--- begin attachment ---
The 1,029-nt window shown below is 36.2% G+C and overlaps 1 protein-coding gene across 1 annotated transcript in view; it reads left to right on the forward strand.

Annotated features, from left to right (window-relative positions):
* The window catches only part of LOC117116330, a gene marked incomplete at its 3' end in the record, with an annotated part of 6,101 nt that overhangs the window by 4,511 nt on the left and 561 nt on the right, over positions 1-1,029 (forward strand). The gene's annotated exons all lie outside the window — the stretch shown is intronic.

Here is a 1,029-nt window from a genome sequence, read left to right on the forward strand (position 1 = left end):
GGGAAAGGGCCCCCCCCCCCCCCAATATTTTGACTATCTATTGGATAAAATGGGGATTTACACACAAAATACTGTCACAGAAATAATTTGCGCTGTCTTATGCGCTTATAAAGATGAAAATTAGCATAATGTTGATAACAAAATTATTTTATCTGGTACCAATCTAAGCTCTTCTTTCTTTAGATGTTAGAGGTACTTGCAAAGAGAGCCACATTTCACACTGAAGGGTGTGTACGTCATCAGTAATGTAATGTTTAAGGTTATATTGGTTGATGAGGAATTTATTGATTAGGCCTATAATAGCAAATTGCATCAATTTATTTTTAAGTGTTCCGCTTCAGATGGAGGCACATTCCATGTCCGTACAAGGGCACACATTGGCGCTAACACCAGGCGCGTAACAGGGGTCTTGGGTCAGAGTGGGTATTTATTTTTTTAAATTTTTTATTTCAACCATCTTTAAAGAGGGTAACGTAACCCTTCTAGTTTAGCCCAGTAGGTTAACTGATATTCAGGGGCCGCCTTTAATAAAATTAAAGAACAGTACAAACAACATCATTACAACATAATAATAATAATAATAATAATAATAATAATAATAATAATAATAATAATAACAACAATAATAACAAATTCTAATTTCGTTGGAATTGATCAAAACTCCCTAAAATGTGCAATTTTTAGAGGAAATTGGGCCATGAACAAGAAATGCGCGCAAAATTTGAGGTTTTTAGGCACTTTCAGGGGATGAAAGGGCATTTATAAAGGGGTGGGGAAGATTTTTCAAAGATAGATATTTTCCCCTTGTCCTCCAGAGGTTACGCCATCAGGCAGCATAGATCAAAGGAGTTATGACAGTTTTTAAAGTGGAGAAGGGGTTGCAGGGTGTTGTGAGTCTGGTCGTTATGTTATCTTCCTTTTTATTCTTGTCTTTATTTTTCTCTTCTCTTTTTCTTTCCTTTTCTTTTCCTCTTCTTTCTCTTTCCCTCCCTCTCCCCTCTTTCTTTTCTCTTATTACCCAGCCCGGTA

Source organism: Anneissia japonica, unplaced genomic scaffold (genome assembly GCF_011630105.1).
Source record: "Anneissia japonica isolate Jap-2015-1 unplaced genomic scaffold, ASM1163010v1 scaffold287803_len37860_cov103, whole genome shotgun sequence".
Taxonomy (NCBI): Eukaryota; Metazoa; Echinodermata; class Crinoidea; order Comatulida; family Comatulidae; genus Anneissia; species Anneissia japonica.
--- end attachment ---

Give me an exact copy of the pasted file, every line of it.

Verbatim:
The 1,029-nt window shown below is 36.2% G+C and overlaps 1 protein-coding gene across 1 annotated transcript in view; it reads left to right on the forward strand.

Annotated features, from left to right (window-relative positions):
* The window catches only part of LOC117116330, a gene marked incomplete at its 3' end in the record, with an annotated part of 6,101 nt that overhangs the window by 4,511 nt on the left and 561 nt on the right, over positions 1-1,029 (forward strand). The gene's annotated exons all lie outside the window — the stretch shown is intronic.

Here is a 1,029-nt window from a genome sequence, read left to right on the forward strand (position 1 = left end):
GGGAAAGGGCCCCCCCCCCCCCCAATATTTTGACTATCTATTGGATAAAATGGGGATTTACACACAAAATACTGTCACAGAAATAATTTGCGCTGTCTTATGCGCTTATAAAGATGAAAATTAGCATAATGTTGATAACAAAATTATTTTATCTGGTACCAATCTAAGCTCTTCTTTCTTTAGATGTTAGAGGTACTTGCAAAGAGAGCCACATTTCACACTGAAGGGTGTGTACGTCATCAGTAATGTAATGTTTAAGGTTATATTGGTTGATGAGGAATTTATTGATTAGGCCTATAATAGCAAATTGCATCAATTTATTTTTAAGTGTTCCGCTTCAGATGGAGGCACATTCCATGTCCGTACAAGGGCACACATTGGCGCTAACACCAGGCGCGTAACAGGGGTCTTGGGTCAGAGTGGGTATTTATTTTTTTAAATTTTTTATTTCAACCATCTTTAAAGAGGGTAACGTAACCCTTCTAGTTTAGCCCAGTAGGTTAACTGATATTCAGGGGCCGCCTTTAATAAAATTAAAGAACAGTACAAACAACATCATTACAACATAATAATAATAATAATAATAATAATAATAATAATAATAATAATAATAATAACAACAATAATAACAAATTCTAATTTCGTTGGAATTGATCAAAACTCCCTAAAATGTGCAATTTTTAGAGGAAATTGGGCCATGAACAAGAAATGCGCGCAAAATTTGAGGTTTTTAGGCACTTTCAGGGGATGAAAGGGCATTTATAAAGGGGTGGGGAAGATTTTTCAAAGATAGATATTTTCCCCTTGTCCTCCAGAGGTTACGCCATCAGGCAGCATAGATCAAAGGAGTTATGACAGTTTTTAAAGTGGAGAAGGGGTTGCAGGGTGTTGTGAGTCTGGTCGTTATGTTATCTTCCTTTTTATTCTTGTCTTTATTTTTCTCTTCTCTTTTTCTTTCCTTTTCTTTTCCTCTTCTTTCTCTTTCCCTCCCTCTCCCCTCTTTCTTTTCTCTTATTACCCAGCCCGGTA

Source organism: Anneissia japonica, unplaced genomic scaffold (genome assembly GCF_011630105.1).
Source record: "Anneissia japonica isolate Jap-2015-1 unplaced genomic scaffold, ASM1163010v1 scaffold287803_len37860_cov103, whole genome shotgun sequence".
Taxonomy (NCBI): Eukaryota; Metazoa; Echinodermata; class Crinoidea; order Comatulida; family Comatulidae; genus Anneissia; species Anneissia japonica.